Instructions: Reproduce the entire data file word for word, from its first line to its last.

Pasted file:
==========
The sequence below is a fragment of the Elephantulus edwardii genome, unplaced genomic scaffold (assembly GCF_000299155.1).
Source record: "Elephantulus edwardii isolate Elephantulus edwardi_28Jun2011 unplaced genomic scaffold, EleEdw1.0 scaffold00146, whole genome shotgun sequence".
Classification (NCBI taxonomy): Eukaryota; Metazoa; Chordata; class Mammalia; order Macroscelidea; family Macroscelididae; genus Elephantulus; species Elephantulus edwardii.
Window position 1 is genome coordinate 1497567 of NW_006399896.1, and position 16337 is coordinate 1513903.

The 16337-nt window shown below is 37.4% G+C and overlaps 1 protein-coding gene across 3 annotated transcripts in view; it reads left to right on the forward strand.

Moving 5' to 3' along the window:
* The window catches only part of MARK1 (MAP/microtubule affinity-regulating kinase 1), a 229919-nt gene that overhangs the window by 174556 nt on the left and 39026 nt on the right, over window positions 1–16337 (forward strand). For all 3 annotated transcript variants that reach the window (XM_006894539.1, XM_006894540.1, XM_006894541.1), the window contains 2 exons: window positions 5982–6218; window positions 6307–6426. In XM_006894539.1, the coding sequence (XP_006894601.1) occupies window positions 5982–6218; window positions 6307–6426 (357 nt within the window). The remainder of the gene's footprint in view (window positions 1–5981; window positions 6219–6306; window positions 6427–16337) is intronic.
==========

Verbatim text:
The sequence below is a fragment of the Elephantulus edwardii genome, unplaced genomic scaffold (assembly GCF_000299155.1).
Source record: "Elephantulus edwardii isolate Elephantulus edwardi_28Jun2011 unplaced genomic scaffold, EleEdw1.0 scaffold00146, whole genome shotgun sequence".
Classification (NCBI taxonomy): Eukaryota; Metazoa; Chordata; class Mammalia; order Macroscelidea; family Macroscelididae; genus Elephantulus; species Elephantulus edwardii.
Window position 1 is genome coordinate 1497567 of NW_006399896.1, and position 16337 is coordinate 1513903.

The 16337-nt window shown below is 37.4% G+C and overlaps 1 protein-coding gene across 3 annotated transcripts in view; it reads left to right on the forward strand.

Moving 5' to 3' along the window:
* The window catches only part of MARK1 (MAP/microtubule affinity-regulating kinase 1), a 229919-nt gene that overhangs the window by 174556 nt on the left and 39026 nt on the right, over window positions 1–16337 (forward strand). For all 3 annotated transcript variants that reach the window (XM_006894539.1, XM_006894540.1, XM_006894541.1), the window contains 2 exons: window positions 5982–6218; window positions 6307–6426. In XM_006894539.1, the coding sequence (XP_006894601.1) occupies window positions 5982–6218; window positions 6307–6426 (357 nt within the window). The remainder of the gene's footprint in view (window positions 1–5981; window positions 6219–6306; window positions 6427–16337) is intronic.